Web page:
Hold onto your fond memories of Dexter and he will always be with you.

Fly high little one...
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Old 04-16-2012, 09:51 PM
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Oh, I am so sorry! He really does sound like a great bird! My little Drini was as sweet as Dexter too. I hope your daughter gets over him!

I must say, Dexter looks EXACTLY like Drini! It's crazy! But Drini passed when he was about 1 1/3 yrs old. Those tiny blue budgies, they drive us nuts! Well, now both little ones are playing as happy as they please! Rip Dexter!

Oh, I am glad you found that sparrow! Hope you can get pics of the little dude!

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Old 04-17-2012, 12:02 PM
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I was sorry to hear about your loss of Dexter.
I count not read all of what you put as i find reading about other peoples losses hard ( it brings it all back the loss of Bubble and Squeak) but i loved what he used to say and that bit about him sitting on your shoulder while driving.
My thoughts are with you at this sad time.
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Old 04-17-2012, 11:03 PM
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I want to express thanks for the responses. It has been 3 days since Dexter moved on and I feel better and life is returning to normal. My disbelief, sadness and depression is being replaced by acknowledgement, acceptance, and perhaps compassion and hope. On a sad note, the injured sparrow I brought in to a clinic to have transported to a rehabilitation facility apparently died. The rehab specialist said the bird that was under my care for 24 hrs and was doing quite well except for the bum leg, had died a few hours I dropped her off. Probably poisoned by the glue trap she was caught in. I regretted taking the bird to the clinic, I should have brought her directly to the specialist or splinted the leg myself.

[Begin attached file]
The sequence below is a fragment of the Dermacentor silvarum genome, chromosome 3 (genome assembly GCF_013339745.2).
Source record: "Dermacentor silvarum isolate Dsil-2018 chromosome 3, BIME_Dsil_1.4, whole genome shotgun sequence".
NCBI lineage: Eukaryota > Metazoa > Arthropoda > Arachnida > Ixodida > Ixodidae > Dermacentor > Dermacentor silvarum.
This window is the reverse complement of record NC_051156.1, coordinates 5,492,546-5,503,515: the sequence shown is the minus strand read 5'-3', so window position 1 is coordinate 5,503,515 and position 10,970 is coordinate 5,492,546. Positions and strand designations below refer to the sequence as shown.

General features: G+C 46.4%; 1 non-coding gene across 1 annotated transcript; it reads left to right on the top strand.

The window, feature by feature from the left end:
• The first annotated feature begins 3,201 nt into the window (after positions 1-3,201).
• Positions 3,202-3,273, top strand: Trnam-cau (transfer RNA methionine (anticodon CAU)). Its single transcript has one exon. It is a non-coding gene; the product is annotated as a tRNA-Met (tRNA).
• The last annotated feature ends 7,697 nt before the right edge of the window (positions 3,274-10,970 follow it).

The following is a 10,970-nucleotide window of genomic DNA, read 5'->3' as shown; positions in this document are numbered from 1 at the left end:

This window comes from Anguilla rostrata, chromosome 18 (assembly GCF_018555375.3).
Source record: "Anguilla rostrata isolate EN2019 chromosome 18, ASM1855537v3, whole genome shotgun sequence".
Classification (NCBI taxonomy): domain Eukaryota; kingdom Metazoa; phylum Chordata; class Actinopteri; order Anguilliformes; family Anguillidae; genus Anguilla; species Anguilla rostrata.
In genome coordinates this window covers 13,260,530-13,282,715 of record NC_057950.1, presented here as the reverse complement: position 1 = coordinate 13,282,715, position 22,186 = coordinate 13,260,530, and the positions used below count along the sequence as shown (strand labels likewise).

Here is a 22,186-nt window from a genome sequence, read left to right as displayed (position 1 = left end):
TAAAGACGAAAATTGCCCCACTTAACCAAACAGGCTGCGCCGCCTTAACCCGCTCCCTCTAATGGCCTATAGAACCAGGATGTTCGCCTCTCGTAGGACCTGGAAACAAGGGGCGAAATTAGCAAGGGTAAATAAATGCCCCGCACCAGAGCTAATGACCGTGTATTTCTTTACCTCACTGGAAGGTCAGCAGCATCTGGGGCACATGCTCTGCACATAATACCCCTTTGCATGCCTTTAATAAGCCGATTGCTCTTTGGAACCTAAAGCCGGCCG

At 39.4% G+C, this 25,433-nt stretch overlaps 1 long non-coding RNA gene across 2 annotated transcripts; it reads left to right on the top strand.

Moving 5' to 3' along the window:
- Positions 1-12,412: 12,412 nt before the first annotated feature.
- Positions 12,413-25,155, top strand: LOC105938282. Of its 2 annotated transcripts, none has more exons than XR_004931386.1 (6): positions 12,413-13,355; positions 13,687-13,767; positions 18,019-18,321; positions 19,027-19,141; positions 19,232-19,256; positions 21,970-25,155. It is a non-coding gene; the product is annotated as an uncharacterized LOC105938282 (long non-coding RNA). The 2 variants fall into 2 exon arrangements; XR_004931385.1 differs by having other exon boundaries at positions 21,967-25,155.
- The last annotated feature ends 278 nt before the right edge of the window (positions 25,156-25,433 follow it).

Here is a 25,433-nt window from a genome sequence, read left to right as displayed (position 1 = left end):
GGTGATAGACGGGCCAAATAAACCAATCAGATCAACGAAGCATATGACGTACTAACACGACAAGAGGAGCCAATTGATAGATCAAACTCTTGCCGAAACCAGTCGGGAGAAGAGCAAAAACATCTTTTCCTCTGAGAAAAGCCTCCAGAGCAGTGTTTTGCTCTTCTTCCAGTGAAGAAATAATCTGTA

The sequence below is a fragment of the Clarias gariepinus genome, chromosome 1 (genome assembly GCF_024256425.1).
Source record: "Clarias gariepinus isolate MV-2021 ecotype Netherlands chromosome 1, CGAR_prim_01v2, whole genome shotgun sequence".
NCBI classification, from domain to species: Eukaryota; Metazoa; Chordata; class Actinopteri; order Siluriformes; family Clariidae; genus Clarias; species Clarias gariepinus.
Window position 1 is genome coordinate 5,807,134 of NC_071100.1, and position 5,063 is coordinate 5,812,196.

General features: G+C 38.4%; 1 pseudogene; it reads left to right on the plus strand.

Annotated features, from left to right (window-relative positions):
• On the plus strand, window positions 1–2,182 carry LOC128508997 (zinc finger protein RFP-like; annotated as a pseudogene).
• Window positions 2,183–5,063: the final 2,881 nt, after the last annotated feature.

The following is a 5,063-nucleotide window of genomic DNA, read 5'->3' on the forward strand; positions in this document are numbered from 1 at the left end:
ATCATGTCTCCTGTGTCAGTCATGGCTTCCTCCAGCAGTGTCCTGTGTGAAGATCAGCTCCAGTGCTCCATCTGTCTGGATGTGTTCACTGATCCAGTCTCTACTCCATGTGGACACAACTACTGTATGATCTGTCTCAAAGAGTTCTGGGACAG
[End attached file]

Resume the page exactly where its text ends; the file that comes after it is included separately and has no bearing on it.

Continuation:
I'm considering adopting 1-2 new parakeets in the next few months. I'll give myself more time to grieve and think about it. I thought having a new generation would somehow diminish Dexter's memory, but maybe it will keep him in view as time passes. We'll see.
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Old 04-17-2012, 11:26 PM
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I am sorry about the sparrow! Specialists usually are the best option when it involves wild animals. Well, this is new knowledge at least. Don't use glue traps where birds or other larger animals can get to it. Rip Sparrow! I once found this female sparrow that had crashed into one of my schools GIANT glass windows. Once I found five dead birds who died my crashing into a window,and it was all the same window. Anyway, the poor girl was all puffed up and just squatting and the base of the window and I was suprised when I walked by. I cupped the bird in my hands, and I knew immediatly that it's wing was broken, so I put it into a straw splinter as best as I could (I was 9 at the time, so I had no experiance. Though I knew a lot on the subject from being bird crazed) and put her into a small plastic hermit crab tank on a pile of soft toilet paper. A few hours later she passed. I was in class with her in the back of a class room in peace and quiet. I was so sad! All my teachers kept saying, don't try, it's just gonna die. She was not a "it"! Even my science teachers kept saying, don't try.